It’s the end of an era: Deutsche Post will discontinue its telegram service at the end of the year. A company spokesman explained the move on Thursday that the offer had hardly been used recently. Swiss Post is thus following the example of many other postal companies around the world.
Invented in the 19th century, the telegram was one of the fastest ways to transmit important information well into the 20th century. The text dictated in person or by telephone in the post or telegraph office was usually sent by telex to a post or telegraph office near the recipient and then delivered by courier.
Since the usually quite high price for a telegram was based on the number of words, a separate language style developed with short forms instead of complete sentences. A typical formulation was something like: “Arrive Saturday 8 p.m. Grandma” or “Arrive Friday the 13th” in Reinhard Mey’s song. With the spread of the telephone and even more so with the advent of the internet and smartphones, the telegram dramatically lost its importance.
Recently, it had hardly been used by private customers, said the post spokesman. Companies would sometimes still use it for reminders or as a token of appreciation for long-standing employees on company anniversaries, but even that had become less and less common.
This is not surprising, however, because the prices for a telegram continued to rise despite the loss of importance. A mini telegram with up to 160 characters recently cost at least 12.57 euros, a maxi telegram with up to 480 characters 17.89 euros – in the simple version. With a decorative leaf, 21.98 euros were due.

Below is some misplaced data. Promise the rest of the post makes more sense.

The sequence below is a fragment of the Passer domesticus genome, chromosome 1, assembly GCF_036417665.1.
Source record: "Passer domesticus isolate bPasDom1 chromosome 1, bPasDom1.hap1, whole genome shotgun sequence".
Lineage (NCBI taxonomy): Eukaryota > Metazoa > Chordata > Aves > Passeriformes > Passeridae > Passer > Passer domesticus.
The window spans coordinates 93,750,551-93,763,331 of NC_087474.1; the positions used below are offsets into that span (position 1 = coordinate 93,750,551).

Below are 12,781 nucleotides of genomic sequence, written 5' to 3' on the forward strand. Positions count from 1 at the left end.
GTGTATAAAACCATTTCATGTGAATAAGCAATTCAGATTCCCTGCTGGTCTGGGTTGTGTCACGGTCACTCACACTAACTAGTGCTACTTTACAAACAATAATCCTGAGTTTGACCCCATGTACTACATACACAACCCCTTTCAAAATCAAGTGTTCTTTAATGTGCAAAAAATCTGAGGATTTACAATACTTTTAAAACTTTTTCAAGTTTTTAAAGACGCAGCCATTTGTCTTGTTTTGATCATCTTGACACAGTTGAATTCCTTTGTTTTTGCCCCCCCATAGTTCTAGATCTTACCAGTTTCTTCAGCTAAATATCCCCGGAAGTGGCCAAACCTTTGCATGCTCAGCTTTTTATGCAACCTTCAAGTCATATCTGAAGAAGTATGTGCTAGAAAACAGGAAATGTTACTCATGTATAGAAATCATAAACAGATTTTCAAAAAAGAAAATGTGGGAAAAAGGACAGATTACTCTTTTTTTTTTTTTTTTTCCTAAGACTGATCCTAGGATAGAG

However, the telegram is not the only aging telecommunications offer that consumers in Germany will have to say goodbye to in the coming year. At the end of January, Deutsche Telekom also switched off its last public telephones, as it announced in October.
Since the end of November it has not been possible to pay with cash at the other 12,000 devices. At the end of January, the possibility of using the telephone pillars with telephone cards also ends.
The first “telephone kiosk” was set up in Berlin in 1881. At its peak, there were more than 160,000 telephone booths in Germany. However, they have gradually disappeared from the cityscape over the past few decades because hardly anyone used them anymore, at the latest with the spread of mobile communications.
Almost every third public telephone did not make a single euro turnover last year, Telekom reported in October. The average revenue per location is also only a few euros per month. This is out of all proportion to the maintenance costs. According to the company, it will probably be 2025 before the last telephone pillars and telephone booths are dismantled.
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The original of this post “Post seals the end of the telegram” comes from Deutsche Welle.